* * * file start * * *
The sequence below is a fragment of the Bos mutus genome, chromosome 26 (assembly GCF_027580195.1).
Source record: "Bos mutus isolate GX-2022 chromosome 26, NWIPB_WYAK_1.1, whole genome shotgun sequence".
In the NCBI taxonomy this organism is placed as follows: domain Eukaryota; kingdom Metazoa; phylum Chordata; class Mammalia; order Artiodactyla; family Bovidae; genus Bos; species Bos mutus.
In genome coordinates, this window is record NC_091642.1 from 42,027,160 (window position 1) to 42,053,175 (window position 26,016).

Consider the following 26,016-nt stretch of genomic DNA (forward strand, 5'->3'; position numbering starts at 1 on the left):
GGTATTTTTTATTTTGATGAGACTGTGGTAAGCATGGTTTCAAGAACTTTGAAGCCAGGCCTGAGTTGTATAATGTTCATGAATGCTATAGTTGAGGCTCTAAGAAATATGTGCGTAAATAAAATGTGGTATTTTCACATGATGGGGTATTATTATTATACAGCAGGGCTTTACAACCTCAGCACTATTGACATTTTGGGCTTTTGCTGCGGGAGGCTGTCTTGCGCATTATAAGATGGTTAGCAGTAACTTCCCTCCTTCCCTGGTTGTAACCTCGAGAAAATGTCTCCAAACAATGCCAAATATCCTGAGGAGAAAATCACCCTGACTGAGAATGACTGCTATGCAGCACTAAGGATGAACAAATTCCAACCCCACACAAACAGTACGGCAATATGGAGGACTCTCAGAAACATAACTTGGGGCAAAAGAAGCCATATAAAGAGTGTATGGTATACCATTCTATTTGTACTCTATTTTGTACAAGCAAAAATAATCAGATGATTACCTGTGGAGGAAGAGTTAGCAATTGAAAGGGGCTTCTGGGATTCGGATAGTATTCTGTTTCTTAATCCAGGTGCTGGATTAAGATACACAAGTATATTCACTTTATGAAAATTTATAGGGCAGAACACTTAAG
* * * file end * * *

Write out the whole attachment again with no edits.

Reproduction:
The sequence below is a fragment of the Bos mutus genome, chromosome 26 (assembly GCF_027580195.1).
Source record: "Bos mutus isolate GX-2022 chromosome 26, NWIPB_WYAK_1.1, whole genome shotgun sequence".
In the NCBI taxonomy this organism is placed as follows: domain Eukaryota; kingdom Metazoa; phylum Chordata; class Mammalia; order Artiodactyla; family Bovidae; genus Bos; species Bos mutus.
In genome coordinates, this window is record NC_091642.1 from 42,027,160 (window position 1) to 42,053,175 (window position 26,016).

Consider the following 26,016-nt stretch of genomic DNA (forward strand, 5'->3'; position numbering starts at 1 on the left):
GGTATTTTTTATTTTGATGAGACTGTGGTAAGCATGGTTTCAAGAACTTTGAAGCCAGGCCTGAGTTGTATAATGTTCATGAATGCTATAGTTGAGGCTCTAAGAAATATGTGCGTAAATAAAATGTGGTATTTTCACATGATGGGGTATTATTATTATACAGCAGGGCTTTACAACCTCAGCACTATTGACATTTTGGGCTTTTGCTGCGGGAGGCTGTCTTGCGCATTATAAGATGGTTAGCAGTAACTTCCCTCCTTCCCTGGTTGTAACCTCGAGAAAATGTCTCCAAACAATGCCAAATATCCTGAGGAGAAAATCACCCTGACTGAGAATGACTGCTATGCAGCACTAAGGATGAACAAATTCCAACCCCACACAAACAGTACGGCAATATGGAGGACTCTCAGAAACATAACTTGGGGCAAAAGAAGCCATATAAAGAGTGTATGGTATACCATTCTATTTGTACTCTATTTTGTACAAGCAAAAATAATCAGATGATTACCTGTGGAGGAAGAGTTAGCAATTGAAAGGGGCTTCTGGGATTCGGATAGTATTCTGTTTCTTAATCCAGGTGCTGGATTAAGATACACAAGTATATTCACTTTATGAAAATTTATAGGGCAGAACACTTAAG